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LYRUS AUDIO

LYRUS is the only genuine high performance Class D
amplification technology on the world market.

Up until now all brands of Class D amplification technology have only been suitable for driving subwoofers. Halcro's head physicist Bruce Candy has perfected Class D technology to the point it is now audiophile quality. Bruce gave a paper at the October 2004 AES in San Francisco which revealed the genuine high performance qualities of the technology. This was supported by a paper written by Bruce Candy and the Applied Maths Department of the University of Adelaide which proved the technology in the form of pure mathematics. This paper is being published in the "SIAM (Society for Industrial and Applied Mathematics)", one of the worlds most prestigious Applied Maths journals.

Lyrus Technical Class-D Description
Written by Bruce Candy

Class-D amplifiers convert an input signal to a power 1-bit digital output signal, that is the output signal is either a 1 (say +70V) or a 0 (say -70V). The rate at which the output switches is much higher than audio frequencies (say 500kHz). This rate is controlled by a reference clock signal. The ratio between the average time spent at +70V and -70V varies in proportion to the input signal. That is if the input signal is say more than 0V, then the output correspondingly spends more time on average at +70V than -70V and so on. This ratio is also controlled by the clock signal. The 500kHz switching signal is removed by analogue filters so that only the average signal passes to the loudspeaker, and as stated, this is controlled to be in proportion to the corresponding input signal.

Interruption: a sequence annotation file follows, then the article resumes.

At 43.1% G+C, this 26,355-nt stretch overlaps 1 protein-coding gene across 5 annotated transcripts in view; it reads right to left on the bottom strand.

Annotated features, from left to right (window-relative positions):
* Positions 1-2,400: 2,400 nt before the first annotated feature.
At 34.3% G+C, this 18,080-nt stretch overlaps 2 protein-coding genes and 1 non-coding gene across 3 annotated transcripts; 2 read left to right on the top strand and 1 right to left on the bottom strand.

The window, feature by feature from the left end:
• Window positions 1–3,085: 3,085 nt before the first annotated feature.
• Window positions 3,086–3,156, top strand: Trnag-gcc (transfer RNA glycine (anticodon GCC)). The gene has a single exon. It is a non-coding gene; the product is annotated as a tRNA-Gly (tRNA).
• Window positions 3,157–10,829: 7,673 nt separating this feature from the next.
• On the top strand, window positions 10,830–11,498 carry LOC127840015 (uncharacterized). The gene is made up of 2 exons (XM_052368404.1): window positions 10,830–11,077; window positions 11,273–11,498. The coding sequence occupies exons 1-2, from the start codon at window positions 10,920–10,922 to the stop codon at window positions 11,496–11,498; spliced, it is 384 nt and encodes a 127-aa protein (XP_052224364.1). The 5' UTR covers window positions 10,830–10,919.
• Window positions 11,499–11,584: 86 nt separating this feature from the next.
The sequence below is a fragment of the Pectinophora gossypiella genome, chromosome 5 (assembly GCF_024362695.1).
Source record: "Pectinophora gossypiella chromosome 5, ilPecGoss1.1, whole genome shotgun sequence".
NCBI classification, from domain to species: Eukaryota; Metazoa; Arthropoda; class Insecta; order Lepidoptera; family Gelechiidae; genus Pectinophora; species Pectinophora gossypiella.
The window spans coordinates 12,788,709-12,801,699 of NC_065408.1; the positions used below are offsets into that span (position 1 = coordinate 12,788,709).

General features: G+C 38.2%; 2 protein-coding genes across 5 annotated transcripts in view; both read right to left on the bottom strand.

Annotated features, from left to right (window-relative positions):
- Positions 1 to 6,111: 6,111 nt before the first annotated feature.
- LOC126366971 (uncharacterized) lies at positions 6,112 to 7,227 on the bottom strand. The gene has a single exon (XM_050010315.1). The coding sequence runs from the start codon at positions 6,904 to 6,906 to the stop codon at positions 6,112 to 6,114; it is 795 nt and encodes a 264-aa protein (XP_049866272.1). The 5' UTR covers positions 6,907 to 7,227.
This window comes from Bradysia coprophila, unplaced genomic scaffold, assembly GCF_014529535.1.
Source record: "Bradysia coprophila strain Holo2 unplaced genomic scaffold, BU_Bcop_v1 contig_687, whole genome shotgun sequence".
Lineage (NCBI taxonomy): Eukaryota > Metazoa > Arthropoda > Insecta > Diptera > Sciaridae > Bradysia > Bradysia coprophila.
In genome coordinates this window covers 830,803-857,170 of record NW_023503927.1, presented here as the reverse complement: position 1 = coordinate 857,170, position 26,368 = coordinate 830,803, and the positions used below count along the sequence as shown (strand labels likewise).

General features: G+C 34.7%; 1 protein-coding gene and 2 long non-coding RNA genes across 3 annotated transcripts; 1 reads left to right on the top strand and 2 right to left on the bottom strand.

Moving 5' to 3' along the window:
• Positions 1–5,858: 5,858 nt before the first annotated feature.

Class-D amplifiers (analogue) suffer from intrinsic distortion, that is, even with "perfect electronic components" the circuits mathematically generate distortion. This intrinsic distortion increases rapidly with both increasing power and frequency. Thus at high powers, class-D amplifiers hitherto are substantially inferior to well designed traditional class-A or -AB or -B amplifiers.

The Lyrus™ circuits contain patented distortion canceling circuitry so that at high powers the Lyrus™ class-D amplifiers are on a par with well designed traditional class-A or -AB or -B amplifiers. Technically the intrinsic distortion can be attributed to an intrinsic time distortion (advanced phase) which varies in a non-linear manner with signal level (level squared law). The Lyrus™ circuits introduce a compensating time variation to the reference clock signal which controls when the output signal switches.

More technically, the clock signal is a triangular-wave which acts as a reference to the pulse-width modulator and the symmetry of the triangular-wave is varied by the input signal to produce the required corresponding phase compensation.

The Lyrus™ amplifiers produce about 1/5th to 1/10th of the distortion of typical well designed competitors at high powers.

Bruce Candy
Physicist - Lyrus™ Designer